Andrew Wilson, of Troutbeck Bridge, explores connections between Leon Trotsky and the Lake District

News in the international press that Russian revolutionary Leon Trotsky is to be the subject of a television series to coincide with the centenary of the Bolshevik Revolution should be of particular interest in the Lakes, which has an interesting, but little-known, connection to Trotsky.

Lake District writer Arthur Ransome, author of Swallows and Amazons (1930), married Trotsky's personal secretary Evgenia Petrova Shelepina in December 1917 while covering the revolution for the Daily News.

Arthur had been married before but that marriage had ended in divorce. He was ready to fall in love again, and was bowled over by Evgenia, a committed Bolshevik, who was equally attracted to him.

He became Russian correspondent for the Manchester Guardian in 1919 but in that year the Ransomes left Russia for Estonia, where they lived for five years, eventually marrying at the the British Consulate in Reval in May 1924.

A year later they moved to the English Lake District, where Arthur had always wanted a home, and they bought Low Ludderburn, a cottage overlooking the Winster Valley.

Evgenia told her mother it was "the loveliest spot in the whole of the Lake District". The Ransomes were both very happy there until they sold it in 1935 when they moved to the East Coast at Pin Mill, near Norwich, from where they could do more sailing on the sea and the Broads.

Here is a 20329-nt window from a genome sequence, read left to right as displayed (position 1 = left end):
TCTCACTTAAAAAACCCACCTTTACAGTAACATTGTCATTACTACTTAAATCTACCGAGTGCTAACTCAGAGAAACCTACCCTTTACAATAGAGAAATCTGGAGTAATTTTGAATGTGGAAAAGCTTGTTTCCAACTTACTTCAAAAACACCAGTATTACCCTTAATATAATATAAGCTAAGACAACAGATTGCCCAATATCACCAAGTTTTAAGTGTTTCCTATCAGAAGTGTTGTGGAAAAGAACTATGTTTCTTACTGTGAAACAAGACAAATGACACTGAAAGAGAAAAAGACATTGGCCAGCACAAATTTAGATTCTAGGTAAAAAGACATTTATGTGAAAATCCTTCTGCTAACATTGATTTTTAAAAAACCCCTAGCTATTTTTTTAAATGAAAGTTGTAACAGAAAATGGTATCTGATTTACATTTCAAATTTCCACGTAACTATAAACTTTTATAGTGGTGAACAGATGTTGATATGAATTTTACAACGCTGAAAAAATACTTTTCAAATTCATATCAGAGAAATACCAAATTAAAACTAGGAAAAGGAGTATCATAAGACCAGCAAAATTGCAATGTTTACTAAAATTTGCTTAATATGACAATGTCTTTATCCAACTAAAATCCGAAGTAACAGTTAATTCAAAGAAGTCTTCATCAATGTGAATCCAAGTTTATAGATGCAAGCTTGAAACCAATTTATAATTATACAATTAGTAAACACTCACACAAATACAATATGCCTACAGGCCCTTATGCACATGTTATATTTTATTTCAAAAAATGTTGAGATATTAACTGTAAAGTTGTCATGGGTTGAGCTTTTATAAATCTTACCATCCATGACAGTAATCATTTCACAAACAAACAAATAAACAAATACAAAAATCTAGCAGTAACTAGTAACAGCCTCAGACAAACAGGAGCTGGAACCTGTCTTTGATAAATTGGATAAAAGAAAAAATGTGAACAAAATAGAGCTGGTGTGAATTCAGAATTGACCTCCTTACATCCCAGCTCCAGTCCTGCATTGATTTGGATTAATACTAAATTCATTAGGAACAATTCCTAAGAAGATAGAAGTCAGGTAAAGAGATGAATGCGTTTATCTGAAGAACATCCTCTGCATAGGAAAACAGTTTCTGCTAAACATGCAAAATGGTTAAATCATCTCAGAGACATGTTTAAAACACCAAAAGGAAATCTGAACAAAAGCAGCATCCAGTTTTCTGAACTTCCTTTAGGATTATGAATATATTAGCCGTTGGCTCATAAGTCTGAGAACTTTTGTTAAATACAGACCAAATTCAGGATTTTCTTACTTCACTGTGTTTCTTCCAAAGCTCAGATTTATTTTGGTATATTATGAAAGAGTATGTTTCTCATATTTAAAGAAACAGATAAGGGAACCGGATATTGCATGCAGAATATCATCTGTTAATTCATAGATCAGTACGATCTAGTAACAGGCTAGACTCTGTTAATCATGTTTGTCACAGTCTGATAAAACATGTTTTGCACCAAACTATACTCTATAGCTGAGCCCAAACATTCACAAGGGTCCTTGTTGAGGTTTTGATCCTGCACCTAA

But they both yearned for the Lake District and move back here after buying The Heald, on the east side of Coniston, in 1940.

For the next few years they moved more than once between the Lakes and London, including living for a period at Lowick Hall, Rusland, and they felt at their happiest in the Lakes.

Arthur died in June 1967. Evgenia lived until 1975, and presented some of his books, a good many of his mementoes,various papers and drafts to the Museum of Lakeland Life at Abbot Hall, Kendal, which established an Arthur Ransome gallery.

Items on display there include his desk, his library, a typewriter. his chess set, his Carnegie Prize and his 1916 passport. Evgenia's Russian passport is also included in the fascinating display.

Museum curator Rachel Roberts has said they would love to have people come to the gallery and I certainly recommend a visit.

Trotsky was a supporter and friend of Lenin but was opposed to Stalin, who exiled him to central Asia. He continued to agitate in several countries, and was sentenced to death in his absence.

He found asylum in Mexico, where he was assassinated with an ice pick.

He was a colourful and energetic character, a superb orator and messianic visionary. He was a non-person in Russia until 1987 when he was rehabilitated by Gorbachev.

His contributions to Soviet Communism are now being considered again, and TV producers hope to continue his rehabilitation with a glossy serialisation in which he plays the star role.